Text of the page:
Sunday, May 17, 2015

The Museum as More than Narrative

“Telling the Stories of the American West:  The New Frontiers of Narrative” was the title of W. Richard West, Jr.’s  lecture, currently President and CEO of the Autry National Center of the American West, in Los Angeles.  He was giving the final talk in a series titled “Exploring Narrative” presented in a collaboration between the School for Advanced Research and the Ralph T. Coe Foundation.



Rick West, as he is known, has a degree in American History from Harvard and graduated from Stanford Law School.  The first 20 years of his career were spent as a Washington lawyer at the prestigious law firm, Fried, Frank, Harris, Shriver & Jacobson and then the Indian owned law firm in Albuquerque, Gover, Stetson, Williams & West, P.C.  Many of his clients were the Indian Tribes.  He is a member of the Cheyenne and Arapaho tribes and Peace Chief of the Southern Cheyenne.

I guess it should be no surprise that Rick West was chosen to be the founding director of the National Museum of the American Indian (NMAI) in Washington D.C. where he spent almost 20 years.  His law partner Kevin Gover took his place there as director.  At the age of 69 Rick West decided that rather than retire to Santa Fe, as he had said he would, he was going to take the reins at the Autry Museum.  It was founded in 1988 by the famous singing cowboy of Radio, TV and film fame, Orvon Grover Autry better known as Gene Autry (1907-1998).  The institution started with a large collection of Western Art and memorabilia and a mission to tell the story of the American West.


Having visited and lived in the Southwest for sometime now I can testify first hand that it is quite a different world from what we experienced back East.  The background, lifestyle and the thinking is different.  If we were in Europe it would be like comparing Ireland and Spain!  Therefore, it is a story that needs to be told.  We tell stories not just to educate the visitor but also those living their lives in that environment.  I always think of Winston Churchill quoting George Santayana, (in The Life of Reason, 1905) “Those who cannot remember the past are condemned to repeat it.”  First we need to learn it!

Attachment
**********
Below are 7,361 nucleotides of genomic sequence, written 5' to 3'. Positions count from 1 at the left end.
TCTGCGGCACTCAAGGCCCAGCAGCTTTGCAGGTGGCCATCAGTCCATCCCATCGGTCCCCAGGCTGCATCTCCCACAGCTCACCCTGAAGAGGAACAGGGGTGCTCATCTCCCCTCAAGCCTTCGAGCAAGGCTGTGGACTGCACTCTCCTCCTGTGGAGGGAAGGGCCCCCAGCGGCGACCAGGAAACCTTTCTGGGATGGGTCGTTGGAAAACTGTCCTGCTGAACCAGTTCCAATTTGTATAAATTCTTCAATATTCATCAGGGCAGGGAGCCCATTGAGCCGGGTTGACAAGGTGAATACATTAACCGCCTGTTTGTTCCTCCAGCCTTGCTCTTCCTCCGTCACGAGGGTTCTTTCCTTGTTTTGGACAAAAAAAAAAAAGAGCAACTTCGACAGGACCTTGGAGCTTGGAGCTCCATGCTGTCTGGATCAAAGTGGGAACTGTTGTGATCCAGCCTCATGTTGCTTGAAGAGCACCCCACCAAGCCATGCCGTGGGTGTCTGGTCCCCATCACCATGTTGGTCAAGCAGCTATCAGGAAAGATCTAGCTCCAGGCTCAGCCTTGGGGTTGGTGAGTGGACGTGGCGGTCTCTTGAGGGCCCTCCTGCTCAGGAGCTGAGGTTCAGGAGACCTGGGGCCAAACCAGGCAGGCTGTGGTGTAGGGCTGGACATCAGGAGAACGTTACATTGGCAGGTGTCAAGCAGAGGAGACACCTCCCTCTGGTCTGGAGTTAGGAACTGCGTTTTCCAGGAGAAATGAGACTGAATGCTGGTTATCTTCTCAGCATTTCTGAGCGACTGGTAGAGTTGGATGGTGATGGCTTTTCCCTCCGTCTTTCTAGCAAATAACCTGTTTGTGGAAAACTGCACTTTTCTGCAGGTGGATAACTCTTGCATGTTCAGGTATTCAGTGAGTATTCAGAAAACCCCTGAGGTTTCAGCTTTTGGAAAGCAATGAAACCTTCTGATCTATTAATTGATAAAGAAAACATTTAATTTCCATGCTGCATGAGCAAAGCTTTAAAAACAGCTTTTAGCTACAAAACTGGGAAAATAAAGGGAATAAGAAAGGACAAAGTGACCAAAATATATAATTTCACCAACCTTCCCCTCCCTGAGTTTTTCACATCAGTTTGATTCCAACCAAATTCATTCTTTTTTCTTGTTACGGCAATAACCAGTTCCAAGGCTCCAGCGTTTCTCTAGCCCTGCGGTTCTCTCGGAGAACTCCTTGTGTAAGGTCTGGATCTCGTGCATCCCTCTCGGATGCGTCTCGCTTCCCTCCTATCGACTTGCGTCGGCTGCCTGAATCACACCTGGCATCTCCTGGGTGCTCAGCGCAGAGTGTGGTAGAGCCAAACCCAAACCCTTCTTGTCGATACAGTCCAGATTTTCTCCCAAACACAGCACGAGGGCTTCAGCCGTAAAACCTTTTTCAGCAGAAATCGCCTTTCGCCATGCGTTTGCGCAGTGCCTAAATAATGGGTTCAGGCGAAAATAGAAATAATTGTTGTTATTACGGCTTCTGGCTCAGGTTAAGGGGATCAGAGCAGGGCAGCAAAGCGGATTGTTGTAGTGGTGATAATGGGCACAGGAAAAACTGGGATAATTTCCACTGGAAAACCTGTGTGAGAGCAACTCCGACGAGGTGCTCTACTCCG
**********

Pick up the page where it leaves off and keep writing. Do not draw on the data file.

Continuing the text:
Though Native Americans have obviously lived everywhere in what we now call the United States a great part of their more recent history is part of the story of the American West.   Their history has been an oral one and art was just a part of life, not a course you took at school but rather something you learned from your family.  Therefore, the concept of telling a story through art in a museum context is quite new for them.  In the past and in some places still today Native American Art is used ethnographically, in order to learn about a culture.  As the Indians have gained their own voice in the Anglo world they are eager to express their ideas themselves and not filtered through the Anglo academic.

National Museum of the American Indian (NMAI)

Viewed from the outside, NMAI was a political exercise where a multitude of tribal constituencies were asked to tell their history in their own way through their art.  As a result we did not get an art museum but another ethnographic and history museum telling many different Indian stories from the Native perspective.   In his talk Rick West made the point that this was the New Way, that the Old Way of curating by scholars was no longer valid and I believe he totally missed the point.  There can be little question that the Native Americans have to have their own voice and views heard and seen but that does not automatically invalidate art history and connoisseurship.  What about the American and European scholars of Islamic art, are they to now be totally discredited?  One wants to hear a multitude of voices when dealing with art.

At the Autry, Rick West said he is listening to all the voices and giving them all a chance to tell their stories.  That is as it should be, but again, it is one sided.  West seems to be only interested in telling stories, i.e. narrative, leaving out the beauty of the creations of a culture, or at best calling it incidental to the story. As said there is room for both and it is important that both be expressed.  It is probably a good thing to have both kinds of museums for art and for history.  While one constituency may be interested in the use and meaning of objects that can be supplied by current participants another may be drawn to the culture  through the esthetic quality of its creations.  

Rick West told us that there is authority outside the museum and that is absolutely true and every object tells a story but a work of art does so much more and it helps to have someone trained in the vocabulary of art to interpret it.